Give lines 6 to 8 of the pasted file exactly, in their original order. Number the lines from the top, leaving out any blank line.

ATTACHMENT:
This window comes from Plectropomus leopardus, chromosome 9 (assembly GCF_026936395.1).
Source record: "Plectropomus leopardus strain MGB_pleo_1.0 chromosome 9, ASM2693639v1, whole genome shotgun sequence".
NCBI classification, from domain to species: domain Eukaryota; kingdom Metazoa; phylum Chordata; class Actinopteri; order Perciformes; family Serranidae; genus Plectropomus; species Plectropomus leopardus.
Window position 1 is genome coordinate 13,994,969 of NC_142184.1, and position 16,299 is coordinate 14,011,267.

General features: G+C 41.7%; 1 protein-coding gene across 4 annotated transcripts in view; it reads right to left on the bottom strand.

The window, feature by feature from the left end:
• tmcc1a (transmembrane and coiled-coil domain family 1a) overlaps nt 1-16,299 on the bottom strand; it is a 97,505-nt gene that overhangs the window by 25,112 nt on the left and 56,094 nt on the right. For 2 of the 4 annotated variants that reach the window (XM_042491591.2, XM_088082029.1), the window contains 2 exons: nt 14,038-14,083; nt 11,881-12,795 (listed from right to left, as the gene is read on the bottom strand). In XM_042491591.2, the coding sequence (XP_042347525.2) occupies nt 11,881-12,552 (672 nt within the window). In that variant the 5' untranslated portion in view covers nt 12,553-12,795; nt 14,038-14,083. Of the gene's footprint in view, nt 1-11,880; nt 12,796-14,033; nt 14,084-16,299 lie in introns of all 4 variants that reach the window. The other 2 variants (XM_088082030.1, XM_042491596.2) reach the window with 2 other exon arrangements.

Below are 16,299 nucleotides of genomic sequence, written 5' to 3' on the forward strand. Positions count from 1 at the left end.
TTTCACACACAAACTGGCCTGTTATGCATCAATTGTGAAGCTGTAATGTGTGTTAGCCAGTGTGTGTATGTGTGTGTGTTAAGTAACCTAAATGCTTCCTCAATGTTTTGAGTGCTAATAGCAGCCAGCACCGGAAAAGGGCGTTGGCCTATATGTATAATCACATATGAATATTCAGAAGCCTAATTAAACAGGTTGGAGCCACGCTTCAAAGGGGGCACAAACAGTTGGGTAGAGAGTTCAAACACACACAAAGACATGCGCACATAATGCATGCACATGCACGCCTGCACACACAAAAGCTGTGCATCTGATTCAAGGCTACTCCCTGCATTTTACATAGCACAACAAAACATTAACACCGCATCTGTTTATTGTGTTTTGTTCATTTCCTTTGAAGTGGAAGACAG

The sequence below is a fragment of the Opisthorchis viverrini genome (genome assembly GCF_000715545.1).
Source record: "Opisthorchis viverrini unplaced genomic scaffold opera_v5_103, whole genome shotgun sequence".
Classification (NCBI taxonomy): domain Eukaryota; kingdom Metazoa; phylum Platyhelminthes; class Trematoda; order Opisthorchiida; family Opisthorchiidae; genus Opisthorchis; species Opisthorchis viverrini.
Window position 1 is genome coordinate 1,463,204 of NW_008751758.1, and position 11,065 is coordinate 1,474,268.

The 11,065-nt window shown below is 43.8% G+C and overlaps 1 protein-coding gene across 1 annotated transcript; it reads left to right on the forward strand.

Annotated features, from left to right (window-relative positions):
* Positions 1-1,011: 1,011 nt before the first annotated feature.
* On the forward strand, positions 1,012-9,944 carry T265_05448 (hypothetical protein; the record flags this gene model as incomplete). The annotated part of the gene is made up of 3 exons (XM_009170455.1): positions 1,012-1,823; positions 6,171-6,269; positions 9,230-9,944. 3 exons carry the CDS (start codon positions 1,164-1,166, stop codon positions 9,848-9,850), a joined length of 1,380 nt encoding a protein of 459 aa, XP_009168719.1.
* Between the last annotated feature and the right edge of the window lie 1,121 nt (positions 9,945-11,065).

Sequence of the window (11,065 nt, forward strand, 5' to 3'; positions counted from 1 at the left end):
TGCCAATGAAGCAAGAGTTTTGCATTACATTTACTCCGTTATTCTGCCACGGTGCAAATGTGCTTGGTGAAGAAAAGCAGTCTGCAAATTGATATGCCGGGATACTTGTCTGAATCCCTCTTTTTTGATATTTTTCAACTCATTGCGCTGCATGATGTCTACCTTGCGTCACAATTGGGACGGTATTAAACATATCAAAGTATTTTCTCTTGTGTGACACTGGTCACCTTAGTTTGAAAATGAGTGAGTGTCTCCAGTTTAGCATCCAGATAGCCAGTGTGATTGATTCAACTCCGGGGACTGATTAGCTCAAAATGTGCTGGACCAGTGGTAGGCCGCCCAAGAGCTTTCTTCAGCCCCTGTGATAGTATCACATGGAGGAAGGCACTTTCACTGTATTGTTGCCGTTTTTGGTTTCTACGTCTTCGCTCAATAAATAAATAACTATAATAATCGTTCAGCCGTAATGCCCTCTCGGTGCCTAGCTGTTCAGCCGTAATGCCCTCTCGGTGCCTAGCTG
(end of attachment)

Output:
The window, feature by feature from the left end:
• tmcc1a (transmembrane and coiled-coil domain family 1a) overlaps nt 1-16,299 on the bottom strand; it is a 97,505-nt gene that overhangs the window by 25,112 nt on the left and 56,094 nt on the right. For 2 of the 4 annotated variants that reach the window (XM_042491591.2, XM_088082029.1), the window contains 2 exons: nt 14,038-14,083; nt 11,881-12,795 (listed from right to left, as the gene is read on the bottom strand). In XM_042491591.2, the coding sequence (XP_042347525.2) occupies nt 11,881-12,552 (672 nt within the window). In that variant the 5' untranslated portion in view covers nt 12,553-12,795; nt 14,038-14,083. Of the gene's footprint in view, nt 1-11,880; nt 12,796-14,033; nt 14,084-16,299 lie in introns of all 4 variants that reach the window. The other 2 variants (XM_088082030.1, XM_042491596.2) reach the window with 2 other exon arrangements.

Below are 16,299 nucleotides of genomic sequence, written 5' to 3' on the forward strand. Positions count from 1 at the left end.